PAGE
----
For some patients with depression, standard biological treatment with antidepressants, transcranial magnetic stimulation (TMS) and electroconvulsive therapy (ECT) prove ineffective or insufficient. At Brigham and Women’s Faulkner Hospital, the Department of Psychiatry offers an alternative treatment option—intravenous ketamine therapy—to people who have not experienced adequate relief with standard treatments to date. Intravenous ketamine infusion therapy – though not FDA approved – is an evidenced-based option that can alleviate feelings of depression.
At Brigham and Women’s Faulkner Hospital, eligible patients undergo a consultation and medical clearance prior to receiving 40-minute ketamine treatments that are delivered by nurses in a highly monitored setting to provide a positive patient experience and enhanced safety.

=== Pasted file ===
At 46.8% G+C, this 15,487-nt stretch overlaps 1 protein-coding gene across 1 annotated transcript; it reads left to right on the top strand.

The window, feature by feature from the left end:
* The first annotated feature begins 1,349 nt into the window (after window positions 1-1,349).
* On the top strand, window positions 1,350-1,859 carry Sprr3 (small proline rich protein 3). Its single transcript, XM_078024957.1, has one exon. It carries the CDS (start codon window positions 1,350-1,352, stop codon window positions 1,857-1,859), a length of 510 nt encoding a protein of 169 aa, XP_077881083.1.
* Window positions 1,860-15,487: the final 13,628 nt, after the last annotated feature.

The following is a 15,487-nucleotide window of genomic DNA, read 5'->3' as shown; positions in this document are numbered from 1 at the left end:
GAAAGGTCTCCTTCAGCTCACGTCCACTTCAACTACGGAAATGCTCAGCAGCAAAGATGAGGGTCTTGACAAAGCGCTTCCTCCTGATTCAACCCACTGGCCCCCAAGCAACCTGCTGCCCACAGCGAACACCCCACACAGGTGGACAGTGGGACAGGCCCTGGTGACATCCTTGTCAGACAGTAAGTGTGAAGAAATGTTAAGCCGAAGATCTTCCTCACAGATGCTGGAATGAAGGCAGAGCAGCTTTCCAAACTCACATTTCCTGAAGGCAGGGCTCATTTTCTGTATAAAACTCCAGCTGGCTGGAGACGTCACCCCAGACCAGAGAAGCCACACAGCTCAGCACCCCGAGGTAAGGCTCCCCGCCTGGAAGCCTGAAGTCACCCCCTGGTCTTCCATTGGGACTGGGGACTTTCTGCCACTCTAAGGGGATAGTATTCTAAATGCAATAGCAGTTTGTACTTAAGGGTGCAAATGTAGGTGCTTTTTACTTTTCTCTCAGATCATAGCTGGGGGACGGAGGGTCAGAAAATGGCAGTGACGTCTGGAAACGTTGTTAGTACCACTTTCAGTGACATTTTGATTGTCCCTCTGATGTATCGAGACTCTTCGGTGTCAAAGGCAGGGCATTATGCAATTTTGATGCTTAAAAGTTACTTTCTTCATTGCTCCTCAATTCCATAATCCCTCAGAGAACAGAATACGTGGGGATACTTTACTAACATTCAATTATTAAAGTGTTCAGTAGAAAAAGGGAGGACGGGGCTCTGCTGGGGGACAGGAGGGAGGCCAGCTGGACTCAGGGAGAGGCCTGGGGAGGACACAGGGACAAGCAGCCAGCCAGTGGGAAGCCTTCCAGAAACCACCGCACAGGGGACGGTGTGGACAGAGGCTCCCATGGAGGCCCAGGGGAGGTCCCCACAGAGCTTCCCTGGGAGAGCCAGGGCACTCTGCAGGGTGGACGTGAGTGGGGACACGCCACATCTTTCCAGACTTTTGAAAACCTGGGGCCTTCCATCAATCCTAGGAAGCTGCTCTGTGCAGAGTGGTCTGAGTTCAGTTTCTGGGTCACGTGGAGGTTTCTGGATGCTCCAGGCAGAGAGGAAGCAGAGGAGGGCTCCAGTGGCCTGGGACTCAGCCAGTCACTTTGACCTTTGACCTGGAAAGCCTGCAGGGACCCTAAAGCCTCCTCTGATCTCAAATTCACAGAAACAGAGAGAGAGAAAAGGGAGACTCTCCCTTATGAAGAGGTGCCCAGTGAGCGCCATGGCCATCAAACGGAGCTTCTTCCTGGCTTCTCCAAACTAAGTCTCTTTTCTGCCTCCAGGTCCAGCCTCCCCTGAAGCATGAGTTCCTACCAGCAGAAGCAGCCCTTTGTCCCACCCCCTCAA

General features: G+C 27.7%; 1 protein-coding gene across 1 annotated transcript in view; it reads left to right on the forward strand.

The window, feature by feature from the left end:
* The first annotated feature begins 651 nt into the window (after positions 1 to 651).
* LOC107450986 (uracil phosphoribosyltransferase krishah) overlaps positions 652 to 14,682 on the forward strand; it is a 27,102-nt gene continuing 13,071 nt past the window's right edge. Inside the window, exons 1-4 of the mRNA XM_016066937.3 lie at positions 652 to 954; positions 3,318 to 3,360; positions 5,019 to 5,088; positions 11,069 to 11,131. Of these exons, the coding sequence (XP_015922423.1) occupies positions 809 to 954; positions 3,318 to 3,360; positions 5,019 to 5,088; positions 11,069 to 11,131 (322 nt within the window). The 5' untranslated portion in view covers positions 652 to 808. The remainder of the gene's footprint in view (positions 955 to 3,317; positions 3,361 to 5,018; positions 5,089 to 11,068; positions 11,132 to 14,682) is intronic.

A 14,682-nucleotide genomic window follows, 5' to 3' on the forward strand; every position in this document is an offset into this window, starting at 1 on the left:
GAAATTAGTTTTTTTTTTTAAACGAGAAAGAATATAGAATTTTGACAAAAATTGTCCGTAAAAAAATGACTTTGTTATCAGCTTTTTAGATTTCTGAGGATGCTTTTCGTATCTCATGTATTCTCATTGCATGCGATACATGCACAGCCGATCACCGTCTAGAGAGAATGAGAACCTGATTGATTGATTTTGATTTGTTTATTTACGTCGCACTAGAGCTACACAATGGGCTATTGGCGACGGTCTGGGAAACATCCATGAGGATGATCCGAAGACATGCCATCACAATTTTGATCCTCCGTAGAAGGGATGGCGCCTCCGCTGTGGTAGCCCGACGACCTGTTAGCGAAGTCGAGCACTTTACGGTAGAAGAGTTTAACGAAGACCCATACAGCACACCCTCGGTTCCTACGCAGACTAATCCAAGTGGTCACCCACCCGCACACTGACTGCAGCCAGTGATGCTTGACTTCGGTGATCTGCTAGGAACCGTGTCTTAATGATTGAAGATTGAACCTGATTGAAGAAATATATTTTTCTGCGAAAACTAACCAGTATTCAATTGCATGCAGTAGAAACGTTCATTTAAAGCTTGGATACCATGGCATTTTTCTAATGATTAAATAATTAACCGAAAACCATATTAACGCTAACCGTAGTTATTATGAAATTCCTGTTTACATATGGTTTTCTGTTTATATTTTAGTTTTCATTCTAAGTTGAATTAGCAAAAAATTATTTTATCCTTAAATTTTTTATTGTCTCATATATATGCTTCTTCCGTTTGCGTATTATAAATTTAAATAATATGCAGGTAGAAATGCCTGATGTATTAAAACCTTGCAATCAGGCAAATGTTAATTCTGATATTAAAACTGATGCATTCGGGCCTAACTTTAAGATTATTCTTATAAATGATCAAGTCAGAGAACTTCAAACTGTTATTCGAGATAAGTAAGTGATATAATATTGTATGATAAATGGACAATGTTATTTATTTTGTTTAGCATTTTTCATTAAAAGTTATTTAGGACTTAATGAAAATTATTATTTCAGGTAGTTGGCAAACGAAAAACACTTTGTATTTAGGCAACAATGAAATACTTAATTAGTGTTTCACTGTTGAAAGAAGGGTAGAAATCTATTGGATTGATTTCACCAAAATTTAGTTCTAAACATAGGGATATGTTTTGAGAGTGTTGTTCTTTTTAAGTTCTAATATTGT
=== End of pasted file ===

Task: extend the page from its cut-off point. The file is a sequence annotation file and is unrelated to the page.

Details of the ketamine infusion program and eligibility requirements are as follows:
Target population – healthy adults (>18 years old) with treatment-refractory depression (failure of two adequate trials of antidepressants or ECT/TMS).
Eligibility interview – 1-hour long.
Medical health – medical clearance is a necessity for all patients considering ketamine infusion.
Treatments – consists of up to eight sessions, scheduled as three infusions per week. Further treatments are based on patient response and provider recommendations.
Cost – $550 per infusion. Infusions are not covered by insurance and patients are responsible for paying for the full cost of the infusions.
Discharge supervision – patients will need a responsible adult to transport and supervise the patient upon discharge.
Location – infusions will be performed at Brigham and Women’s Faulkner Hospital in the morning.
Time allocation – while the total infusion time is 40 minutes, patients and their accompanying responsible adults should plan 1.5 to 2 hours for the total time, including checking in, pre-infusion screening and post-infusion recovery.
Referral process – referrals must be made through the patient’s providing prescriber.
Patients, if you think you would benefit from intravenous ketamine therapy, please speak to your providing prescriber.